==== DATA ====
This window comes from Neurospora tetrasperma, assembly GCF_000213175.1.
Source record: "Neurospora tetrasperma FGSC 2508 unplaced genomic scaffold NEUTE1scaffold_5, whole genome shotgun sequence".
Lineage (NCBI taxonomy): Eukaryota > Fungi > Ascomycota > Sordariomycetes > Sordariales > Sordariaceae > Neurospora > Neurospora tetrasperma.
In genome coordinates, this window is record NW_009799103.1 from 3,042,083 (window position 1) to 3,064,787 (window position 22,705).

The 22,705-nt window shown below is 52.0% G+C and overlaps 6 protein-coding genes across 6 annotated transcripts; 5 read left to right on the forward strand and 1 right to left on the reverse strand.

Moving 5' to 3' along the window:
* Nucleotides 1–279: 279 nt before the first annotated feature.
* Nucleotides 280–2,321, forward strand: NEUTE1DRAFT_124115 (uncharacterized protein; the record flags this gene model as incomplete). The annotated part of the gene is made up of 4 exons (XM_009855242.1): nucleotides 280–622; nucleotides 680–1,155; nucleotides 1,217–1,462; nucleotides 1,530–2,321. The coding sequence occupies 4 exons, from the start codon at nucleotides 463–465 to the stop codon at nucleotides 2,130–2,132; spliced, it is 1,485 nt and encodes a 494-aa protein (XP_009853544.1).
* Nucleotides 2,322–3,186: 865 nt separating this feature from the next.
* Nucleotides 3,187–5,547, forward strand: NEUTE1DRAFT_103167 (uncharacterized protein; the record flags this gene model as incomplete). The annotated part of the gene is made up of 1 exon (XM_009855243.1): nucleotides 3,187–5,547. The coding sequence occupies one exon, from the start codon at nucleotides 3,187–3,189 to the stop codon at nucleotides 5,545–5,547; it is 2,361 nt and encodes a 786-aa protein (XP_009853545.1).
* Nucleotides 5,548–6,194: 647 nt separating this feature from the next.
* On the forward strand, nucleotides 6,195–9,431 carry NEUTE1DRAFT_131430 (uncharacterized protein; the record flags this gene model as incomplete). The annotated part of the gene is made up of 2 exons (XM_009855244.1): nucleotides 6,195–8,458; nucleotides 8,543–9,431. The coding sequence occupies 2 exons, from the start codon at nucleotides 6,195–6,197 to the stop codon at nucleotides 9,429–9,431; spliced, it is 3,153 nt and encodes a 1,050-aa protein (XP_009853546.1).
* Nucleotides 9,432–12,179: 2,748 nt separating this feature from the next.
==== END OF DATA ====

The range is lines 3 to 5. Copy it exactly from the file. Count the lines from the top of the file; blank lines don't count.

Lineage (NCBI taxonomy): Eukaryota > Fungi > Ascomycota > Sordariomycetes > Sordariales > Sordariaceae > Neurospora > Neurospora tetrasperma.
In genome coordinates, this window is record NW_009799103.1 from 3,042,083 (window position 1) to 3,064,787 (window position 22,705).

The 22,705-nt window shown below is 52.0% G+C and overlaps 6 protein-coding genes across 6 annotated transcripts; 5 read left to right on the forward strand and 1 right to left on the reverse strand.